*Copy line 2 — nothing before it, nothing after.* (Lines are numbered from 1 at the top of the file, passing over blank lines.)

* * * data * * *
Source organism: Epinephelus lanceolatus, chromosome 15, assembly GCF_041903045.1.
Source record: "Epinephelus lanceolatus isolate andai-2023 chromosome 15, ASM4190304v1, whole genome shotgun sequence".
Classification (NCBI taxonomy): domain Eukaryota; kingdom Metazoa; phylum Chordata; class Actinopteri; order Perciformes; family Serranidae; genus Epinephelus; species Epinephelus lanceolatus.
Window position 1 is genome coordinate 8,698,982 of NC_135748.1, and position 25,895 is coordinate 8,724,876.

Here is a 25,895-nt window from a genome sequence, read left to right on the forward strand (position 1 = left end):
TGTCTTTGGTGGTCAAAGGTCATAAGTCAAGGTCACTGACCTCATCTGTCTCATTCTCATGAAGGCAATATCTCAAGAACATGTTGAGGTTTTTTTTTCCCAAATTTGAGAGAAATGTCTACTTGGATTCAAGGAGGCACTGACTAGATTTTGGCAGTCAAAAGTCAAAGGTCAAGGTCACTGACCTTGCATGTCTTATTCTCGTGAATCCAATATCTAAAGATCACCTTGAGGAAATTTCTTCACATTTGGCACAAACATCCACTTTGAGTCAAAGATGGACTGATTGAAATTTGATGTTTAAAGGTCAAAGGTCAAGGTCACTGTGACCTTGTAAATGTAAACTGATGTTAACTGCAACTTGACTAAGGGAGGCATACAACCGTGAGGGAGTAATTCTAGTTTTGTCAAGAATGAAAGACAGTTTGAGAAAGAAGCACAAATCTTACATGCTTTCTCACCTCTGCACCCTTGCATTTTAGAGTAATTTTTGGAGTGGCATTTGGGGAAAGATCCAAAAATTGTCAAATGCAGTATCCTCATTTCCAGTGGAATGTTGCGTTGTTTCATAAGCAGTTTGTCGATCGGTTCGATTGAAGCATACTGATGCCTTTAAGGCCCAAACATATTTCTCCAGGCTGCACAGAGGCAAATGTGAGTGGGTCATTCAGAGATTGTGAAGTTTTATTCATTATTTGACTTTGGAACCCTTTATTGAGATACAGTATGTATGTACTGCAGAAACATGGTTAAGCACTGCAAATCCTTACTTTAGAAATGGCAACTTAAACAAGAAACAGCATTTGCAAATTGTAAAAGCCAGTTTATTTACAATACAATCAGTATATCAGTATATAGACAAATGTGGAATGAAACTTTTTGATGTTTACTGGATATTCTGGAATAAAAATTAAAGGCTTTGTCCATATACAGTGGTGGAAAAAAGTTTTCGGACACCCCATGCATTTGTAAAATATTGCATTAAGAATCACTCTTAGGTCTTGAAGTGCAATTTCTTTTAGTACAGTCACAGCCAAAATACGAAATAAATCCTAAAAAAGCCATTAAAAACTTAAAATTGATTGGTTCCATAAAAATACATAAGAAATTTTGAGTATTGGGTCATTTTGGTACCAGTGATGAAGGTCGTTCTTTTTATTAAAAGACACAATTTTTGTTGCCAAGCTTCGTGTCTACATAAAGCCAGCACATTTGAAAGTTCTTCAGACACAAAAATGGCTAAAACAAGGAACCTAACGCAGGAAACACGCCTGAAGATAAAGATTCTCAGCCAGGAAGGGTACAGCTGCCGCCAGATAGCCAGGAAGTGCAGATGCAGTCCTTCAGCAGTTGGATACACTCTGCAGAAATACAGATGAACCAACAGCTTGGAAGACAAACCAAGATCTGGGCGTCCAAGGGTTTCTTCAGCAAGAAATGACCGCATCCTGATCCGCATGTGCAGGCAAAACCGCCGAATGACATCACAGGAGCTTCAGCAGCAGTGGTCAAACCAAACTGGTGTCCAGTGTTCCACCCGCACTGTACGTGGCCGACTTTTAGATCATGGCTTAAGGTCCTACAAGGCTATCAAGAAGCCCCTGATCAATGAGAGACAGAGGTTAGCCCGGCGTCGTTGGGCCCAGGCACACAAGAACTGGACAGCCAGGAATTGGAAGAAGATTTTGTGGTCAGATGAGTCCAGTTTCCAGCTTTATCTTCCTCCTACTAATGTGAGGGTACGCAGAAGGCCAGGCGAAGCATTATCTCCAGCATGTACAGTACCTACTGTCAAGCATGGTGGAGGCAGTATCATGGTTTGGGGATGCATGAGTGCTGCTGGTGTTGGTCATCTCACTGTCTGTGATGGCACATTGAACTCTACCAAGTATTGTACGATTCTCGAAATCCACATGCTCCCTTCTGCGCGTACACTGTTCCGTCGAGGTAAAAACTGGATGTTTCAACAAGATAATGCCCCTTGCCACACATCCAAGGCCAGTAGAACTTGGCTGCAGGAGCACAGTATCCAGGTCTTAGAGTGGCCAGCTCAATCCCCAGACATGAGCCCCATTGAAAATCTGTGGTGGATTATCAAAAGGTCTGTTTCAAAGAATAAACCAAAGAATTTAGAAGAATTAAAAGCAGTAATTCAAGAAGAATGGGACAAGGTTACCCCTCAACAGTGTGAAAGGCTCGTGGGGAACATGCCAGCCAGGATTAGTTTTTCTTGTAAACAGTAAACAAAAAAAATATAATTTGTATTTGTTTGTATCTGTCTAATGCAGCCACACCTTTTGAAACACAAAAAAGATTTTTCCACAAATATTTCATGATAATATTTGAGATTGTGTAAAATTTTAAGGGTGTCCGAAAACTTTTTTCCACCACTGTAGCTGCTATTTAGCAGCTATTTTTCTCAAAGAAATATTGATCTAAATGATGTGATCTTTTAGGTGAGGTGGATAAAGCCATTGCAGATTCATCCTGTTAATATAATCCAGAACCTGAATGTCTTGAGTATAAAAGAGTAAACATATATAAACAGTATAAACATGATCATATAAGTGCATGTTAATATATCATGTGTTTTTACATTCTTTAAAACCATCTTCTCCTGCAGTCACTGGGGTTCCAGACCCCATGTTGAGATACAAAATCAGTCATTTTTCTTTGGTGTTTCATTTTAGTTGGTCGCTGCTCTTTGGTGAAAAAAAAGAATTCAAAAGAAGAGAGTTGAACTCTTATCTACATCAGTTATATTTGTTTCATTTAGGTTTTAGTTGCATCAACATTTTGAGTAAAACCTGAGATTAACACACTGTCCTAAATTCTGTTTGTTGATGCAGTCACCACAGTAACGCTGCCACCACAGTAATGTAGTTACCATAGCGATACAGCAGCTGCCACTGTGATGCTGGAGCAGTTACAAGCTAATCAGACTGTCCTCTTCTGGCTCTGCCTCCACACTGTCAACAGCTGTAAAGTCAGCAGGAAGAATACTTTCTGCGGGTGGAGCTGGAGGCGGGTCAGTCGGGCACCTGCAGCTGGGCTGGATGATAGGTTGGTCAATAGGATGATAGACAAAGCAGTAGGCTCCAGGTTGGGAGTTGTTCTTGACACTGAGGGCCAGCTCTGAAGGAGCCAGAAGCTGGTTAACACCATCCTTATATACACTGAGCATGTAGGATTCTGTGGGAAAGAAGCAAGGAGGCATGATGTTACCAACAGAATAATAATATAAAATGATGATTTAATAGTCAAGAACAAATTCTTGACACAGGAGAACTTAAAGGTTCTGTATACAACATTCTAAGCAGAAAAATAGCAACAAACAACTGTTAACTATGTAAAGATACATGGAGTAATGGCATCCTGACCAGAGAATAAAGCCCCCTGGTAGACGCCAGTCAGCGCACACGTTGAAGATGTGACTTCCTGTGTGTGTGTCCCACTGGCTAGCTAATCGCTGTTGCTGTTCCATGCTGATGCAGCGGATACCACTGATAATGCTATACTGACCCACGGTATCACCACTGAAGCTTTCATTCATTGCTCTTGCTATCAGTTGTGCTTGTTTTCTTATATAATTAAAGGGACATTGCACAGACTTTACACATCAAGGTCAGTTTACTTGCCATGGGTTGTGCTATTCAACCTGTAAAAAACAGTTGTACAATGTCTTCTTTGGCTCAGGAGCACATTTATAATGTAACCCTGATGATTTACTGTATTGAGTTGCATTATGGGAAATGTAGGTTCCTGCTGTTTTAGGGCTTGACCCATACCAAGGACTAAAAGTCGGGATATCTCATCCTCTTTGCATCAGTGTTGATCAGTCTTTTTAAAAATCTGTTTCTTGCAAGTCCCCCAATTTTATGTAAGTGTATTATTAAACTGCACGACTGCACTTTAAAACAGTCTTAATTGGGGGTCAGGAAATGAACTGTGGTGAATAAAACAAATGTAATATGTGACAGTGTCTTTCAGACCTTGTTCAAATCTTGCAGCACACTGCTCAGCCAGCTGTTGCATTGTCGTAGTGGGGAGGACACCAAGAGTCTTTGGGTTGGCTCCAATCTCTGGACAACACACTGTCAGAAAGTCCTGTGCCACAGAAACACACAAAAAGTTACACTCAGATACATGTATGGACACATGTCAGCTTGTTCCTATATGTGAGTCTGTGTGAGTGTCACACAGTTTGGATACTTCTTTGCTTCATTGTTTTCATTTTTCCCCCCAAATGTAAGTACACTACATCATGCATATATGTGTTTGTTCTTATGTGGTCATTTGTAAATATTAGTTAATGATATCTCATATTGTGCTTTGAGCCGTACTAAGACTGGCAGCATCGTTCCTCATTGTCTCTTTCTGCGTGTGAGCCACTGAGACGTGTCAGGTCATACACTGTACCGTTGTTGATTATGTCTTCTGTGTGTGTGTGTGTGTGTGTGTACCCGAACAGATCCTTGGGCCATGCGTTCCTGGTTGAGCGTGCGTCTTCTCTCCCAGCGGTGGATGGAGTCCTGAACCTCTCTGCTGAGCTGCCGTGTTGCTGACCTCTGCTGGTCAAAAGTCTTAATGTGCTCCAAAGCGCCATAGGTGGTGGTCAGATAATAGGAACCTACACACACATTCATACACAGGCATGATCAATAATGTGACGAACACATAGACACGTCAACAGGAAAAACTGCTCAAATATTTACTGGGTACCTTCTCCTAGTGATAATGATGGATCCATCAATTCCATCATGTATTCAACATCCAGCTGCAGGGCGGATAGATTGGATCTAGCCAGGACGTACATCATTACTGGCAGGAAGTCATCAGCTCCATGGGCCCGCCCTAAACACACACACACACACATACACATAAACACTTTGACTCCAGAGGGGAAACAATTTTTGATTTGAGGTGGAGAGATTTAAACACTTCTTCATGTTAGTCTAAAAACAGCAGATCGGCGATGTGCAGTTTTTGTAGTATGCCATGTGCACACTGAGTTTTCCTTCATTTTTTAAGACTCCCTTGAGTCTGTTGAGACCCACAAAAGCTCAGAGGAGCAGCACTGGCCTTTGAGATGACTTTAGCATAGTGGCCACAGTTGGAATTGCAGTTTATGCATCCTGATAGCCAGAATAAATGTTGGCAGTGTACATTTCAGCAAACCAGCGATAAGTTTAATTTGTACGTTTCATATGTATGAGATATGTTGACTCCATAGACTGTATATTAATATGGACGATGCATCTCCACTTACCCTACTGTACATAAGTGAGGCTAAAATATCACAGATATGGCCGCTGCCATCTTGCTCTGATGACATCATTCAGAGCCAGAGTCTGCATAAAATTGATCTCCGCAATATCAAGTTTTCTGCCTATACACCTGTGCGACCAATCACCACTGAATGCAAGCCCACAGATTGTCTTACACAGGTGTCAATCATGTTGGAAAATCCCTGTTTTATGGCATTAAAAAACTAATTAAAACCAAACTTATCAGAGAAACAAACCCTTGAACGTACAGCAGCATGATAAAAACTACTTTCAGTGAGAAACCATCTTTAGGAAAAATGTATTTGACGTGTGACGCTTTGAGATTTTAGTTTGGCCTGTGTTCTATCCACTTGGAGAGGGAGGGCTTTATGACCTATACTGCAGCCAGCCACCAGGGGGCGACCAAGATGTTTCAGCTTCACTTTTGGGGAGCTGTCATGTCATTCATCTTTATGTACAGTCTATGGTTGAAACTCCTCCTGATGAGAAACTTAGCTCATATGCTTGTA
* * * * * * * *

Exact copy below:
Source record: "Epinephelus lanceolatus isolate andai-2023 chromosome 15, ASM4190304v1, whole genome shotgun sequence".